Much of the conversation about investing focuses on how to realize capital gains and portfolio income, but staying on top of the seemingly minor things is also very important. A court ruling earlier this month showed how seemingly minor missteps can have significant financial consequences. A widow was denied the proceeds from her deceased husband’s life insurance policy because the beneficiary information on the policy was never changed. The case is Hall v. Metropolitan Life Insurance Company.
Here is the summary of events. Dennis Hall obtained a MetLife life insurance policy in 1991 through his employer, Newmont. At the time, Dennis designated his son as the beneficiary. In 2001, Dennis married Jane Hall. In November 2010, Dennis filled out and signed a beneficiary-designation form naming Jane Hall as the sole beneficiary of his policy, but never submitted it. The failure to submit the form proved to be big mistake.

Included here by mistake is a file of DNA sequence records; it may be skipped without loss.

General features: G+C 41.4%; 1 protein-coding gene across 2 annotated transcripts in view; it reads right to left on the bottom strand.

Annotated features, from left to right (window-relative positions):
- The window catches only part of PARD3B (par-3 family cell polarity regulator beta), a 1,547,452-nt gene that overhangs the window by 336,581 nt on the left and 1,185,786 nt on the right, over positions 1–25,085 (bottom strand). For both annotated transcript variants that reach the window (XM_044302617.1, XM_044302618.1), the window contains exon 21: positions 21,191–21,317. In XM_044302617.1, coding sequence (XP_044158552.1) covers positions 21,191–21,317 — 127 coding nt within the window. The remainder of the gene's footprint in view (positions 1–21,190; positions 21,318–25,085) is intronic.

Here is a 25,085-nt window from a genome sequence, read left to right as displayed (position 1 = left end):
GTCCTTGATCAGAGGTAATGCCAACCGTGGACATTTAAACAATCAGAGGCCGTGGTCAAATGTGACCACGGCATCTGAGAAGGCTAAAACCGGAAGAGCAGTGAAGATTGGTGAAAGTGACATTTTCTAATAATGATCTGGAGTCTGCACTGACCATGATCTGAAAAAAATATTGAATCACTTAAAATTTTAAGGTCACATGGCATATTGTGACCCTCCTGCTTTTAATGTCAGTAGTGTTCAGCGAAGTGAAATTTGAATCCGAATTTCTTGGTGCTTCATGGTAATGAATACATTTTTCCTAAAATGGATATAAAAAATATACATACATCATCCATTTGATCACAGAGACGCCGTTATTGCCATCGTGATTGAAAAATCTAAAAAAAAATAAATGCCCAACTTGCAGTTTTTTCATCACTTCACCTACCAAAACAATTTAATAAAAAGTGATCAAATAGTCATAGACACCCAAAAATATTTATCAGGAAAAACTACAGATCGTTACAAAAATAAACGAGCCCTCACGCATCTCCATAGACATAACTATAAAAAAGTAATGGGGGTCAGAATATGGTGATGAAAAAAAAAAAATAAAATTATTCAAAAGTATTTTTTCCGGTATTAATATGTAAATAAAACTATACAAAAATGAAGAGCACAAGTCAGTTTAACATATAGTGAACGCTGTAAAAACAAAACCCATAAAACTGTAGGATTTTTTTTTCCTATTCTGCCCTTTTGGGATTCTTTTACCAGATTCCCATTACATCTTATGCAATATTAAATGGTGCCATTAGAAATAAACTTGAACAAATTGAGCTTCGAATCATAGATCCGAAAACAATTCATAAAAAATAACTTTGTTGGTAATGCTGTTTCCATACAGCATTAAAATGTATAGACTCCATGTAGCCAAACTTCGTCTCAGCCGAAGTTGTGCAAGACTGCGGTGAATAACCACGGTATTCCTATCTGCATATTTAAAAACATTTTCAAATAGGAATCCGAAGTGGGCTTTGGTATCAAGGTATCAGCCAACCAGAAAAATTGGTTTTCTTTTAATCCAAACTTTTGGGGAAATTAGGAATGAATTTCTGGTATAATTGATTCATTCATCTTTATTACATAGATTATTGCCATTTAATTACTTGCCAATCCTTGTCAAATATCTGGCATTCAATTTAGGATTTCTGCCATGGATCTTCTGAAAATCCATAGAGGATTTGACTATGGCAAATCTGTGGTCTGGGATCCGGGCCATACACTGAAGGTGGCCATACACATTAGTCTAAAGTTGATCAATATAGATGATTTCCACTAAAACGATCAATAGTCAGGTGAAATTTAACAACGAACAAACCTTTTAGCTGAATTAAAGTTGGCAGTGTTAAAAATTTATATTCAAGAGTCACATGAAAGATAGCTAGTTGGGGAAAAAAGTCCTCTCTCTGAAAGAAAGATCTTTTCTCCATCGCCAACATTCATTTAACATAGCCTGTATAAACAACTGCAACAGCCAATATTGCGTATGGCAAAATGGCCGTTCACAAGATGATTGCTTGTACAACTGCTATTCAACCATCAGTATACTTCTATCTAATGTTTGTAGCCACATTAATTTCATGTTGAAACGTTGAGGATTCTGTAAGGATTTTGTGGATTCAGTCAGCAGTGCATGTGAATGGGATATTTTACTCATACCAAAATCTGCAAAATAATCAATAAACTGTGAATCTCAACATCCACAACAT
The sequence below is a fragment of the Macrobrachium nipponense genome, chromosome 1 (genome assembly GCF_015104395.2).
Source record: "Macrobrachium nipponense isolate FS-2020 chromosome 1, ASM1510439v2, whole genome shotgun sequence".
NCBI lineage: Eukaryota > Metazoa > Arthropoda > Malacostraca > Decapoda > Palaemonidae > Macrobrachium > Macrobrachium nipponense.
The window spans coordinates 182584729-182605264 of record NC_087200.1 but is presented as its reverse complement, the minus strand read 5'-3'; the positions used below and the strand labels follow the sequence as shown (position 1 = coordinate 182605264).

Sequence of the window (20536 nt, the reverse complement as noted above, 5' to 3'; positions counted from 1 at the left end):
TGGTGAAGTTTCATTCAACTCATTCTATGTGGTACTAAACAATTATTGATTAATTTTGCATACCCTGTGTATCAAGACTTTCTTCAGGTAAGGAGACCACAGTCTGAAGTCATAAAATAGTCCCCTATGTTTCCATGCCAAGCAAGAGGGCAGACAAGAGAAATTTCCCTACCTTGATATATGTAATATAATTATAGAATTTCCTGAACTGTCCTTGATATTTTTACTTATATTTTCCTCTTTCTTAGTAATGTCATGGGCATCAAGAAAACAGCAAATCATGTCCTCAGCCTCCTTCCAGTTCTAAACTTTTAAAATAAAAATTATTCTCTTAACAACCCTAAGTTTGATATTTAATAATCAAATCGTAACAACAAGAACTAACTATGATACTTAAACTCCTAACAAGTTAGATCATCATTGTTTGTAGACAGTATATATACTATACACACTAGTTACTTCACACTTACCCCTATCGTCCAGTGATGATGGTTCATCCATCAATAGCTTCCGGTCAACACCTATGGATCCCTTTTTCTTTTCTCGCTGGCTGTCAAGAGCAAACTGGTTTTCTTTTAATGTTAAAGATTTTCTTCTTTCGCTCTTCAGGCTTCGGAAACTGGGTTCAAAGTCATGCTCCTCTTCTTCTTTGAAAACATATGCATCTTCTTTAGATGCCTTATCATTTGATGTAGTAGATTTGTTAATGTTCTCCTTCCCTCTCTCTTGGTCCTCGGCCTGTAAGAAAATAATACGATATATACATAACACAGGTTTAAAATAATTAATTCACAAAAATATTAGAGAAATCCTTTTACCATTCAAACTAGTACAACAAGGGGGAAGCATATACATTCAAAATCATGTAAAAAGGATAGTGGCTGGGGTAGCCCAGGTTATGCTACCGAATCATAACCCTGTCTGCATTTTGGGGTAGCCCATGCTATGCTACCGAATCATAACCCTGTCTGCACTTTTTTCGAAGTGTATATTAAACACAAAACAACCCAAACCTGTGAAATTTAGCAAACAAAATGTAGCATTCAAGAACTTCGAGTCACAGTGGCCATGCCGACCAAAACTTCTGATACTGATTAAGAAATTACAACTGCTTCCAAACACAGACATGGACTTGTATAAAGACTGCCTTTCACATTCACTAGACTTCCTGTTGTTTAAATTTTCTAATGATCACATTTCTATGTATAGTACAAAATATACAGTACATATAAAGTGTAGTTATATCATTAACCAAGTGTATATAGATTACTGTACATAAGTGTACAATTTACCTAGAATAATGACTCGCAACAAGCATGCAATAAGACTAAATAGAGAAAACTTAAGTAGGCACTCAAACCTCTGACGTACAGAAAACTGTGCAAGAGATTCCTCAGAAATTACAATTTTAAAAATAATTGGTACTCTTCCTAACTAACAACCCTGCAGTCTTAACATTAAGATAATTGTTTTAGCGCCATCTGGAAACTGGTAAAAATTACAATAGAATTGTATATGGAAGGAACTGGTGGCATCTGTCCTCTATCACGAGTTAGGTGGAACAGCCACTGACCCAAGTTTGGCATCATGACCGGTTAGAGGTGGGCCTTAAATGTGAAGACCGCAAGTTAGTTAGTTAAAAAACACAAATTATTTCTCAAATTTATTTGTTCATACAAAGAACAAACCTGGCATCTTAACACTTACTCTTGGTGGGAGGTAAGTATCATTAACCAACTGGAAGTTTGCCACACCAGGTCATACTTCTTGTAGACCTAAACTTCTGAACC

Dennis awoke partially paralyzed on January 26, 2011, and executed a will the next day. The will provided, according to court documents, that “the following specific bequests be made from my estate. Any and all life insurance and benefits shall be distributed to Jane Marie Hall. If this beneficiary does not survive me, this bequest shall be distributed with my residuary estate.” Dennis passed away the same day.
Newmont sent MetLife a copy of the 1991 beneficiary form, which was the most current one on file. Soon afterward, Jane sent MetLife a letter saying that Dennis had changed his will, but did not have enough time to get the approved form from the insurer to change the beneficiary. MetLife denied Jane’s request, explaining that the will had no bearing on a group life benefit.